Thursday, April 5, 2012

A Certain Kind of Anger: Reflections on Baseball’s Great Late-Season Pitching Heroics

[This is an excerpt from the introduction to my baseball project, which focuses on late-season pitching heroics from the earliest days of the game right up to the present day. Using the same research, I’ve also created the short documentary, “Pitching Diamonds,” which chronicles Cy Young’s September 18, 1897 no-hitter, and which is now available online at my YouTube channel.]

By Patrick J. Walsh

...And then, on some days, there are those rare games in which the time of year intersects with the particular circumstances of the team or the individual to dictate that a given starter must try to will himself to a level of play that is painful to reach and debilitating to maintain, but necessary for the circumstances of the moment...

Sometimes, a certain kind of anger becomes almost a necessity, as a key to unlocking the inner reserves. But it is a particular kind of anger, a productive exasperation with one’s own limitations. It is not the anger of Proverbs, or the wrath of the Seven Deadly Sins. It is in fact more like its juxtaposed virtue in modern Catholicism, which contrasts the deadly sin of anger with the blessed virtue of patience.

Anger is, after all, ugly in all its forms but one: that in which it is employed in the struggle against indignity. In that one instance, in the extreme titanic struggle as the twilight shadows lengthen and the final innings draw near, in the proper hand guided by the right heart, it can be utilized -- transformed, as a beautiful sort of anger whose features are polished with courage, determination, and self-respect.

Conjured by a skilled athlete in response to the sudden arbitrary meanness of circumstance, it is an emotion that is carefully controlled and precisely applied, only in the measure necessary to achieve the objective of the moment, without malice or rancor.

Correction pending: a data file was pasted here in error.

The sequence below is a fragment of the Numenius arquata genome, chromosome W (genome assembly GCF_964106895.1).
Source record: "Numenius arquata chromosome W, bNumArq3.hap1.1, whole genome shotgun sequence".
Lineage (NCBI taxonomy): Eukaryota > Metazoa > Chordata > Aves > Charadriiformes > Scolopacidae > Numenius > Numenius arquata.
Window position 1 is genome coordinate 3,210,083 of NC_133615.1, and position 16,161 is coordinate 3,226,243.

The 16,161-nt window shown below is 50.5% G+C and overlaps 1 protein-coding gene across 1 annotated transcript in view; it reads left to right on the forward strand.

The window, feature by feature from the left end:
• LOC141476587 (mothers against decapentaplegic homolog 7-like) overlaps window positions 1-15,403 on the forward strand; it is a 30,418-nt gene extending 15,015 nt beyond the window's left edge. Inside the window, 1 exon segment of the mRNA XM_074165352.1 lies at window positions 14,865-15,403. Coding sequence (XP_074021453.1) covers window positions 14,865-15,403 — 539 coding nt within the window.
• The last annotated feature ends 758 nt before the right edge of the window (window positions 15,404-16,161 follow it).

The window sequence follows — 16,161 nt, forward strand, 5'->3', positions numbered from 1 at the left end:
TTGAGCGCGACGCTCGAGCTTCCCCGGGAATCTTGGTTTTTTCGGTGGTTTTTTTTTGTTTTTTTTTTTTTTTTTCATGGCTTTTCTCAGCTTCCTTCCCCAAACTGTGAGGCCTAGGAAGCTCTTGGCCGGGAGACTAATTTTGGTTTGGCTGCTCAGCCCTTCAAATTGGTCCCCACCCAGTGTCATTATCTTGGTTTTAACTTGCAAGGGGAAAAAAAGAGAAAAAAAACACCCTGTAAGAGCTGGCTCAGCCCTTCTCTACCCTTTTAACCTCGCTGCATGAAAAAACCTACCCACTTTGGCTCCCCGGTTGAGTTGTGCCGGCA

As the days grow shorter, and some games take on a special urgency, there are sometimes those individuals who by the nature of their unique position get the opportunity to achieve a greater sort of victory than the kind reflected on the scoreboard. They win by simply refusing to be bettered, by giving their all to the effort, and by playing smart and tough and angry.

It is a task like those few that arise in any lifetime that provides an opportunity to concentrate the frustrations that come from constantly bumping up against the limitations of endurance and age and circumstance, and transform them into a weapon against the arbitrary whim of fate.

And it is a special gift of baseball: for a given game, late in the season, one particular player is given a chance to overcome all the lost chances of the whole long year that have finally, suddenly conspired to demand so much and yet promise so little. In victory, he emerges with his dignity intact, and the gratitude of those who depend upon him.

There are a multitude of examples of late-season pitching heroics throughout baseball history... Some are stories of great pitchers who helped their teams avoid defeat and live to play another day -- often famously going on to success in the playoffs and the World Series. In other cases, the triumph is more individual in nature. But in all accounts, it is the furious will to win that distinguishes each individual performance, and provides a remarkable example of courage in the face of adversity.

© Patrick J. Walsh

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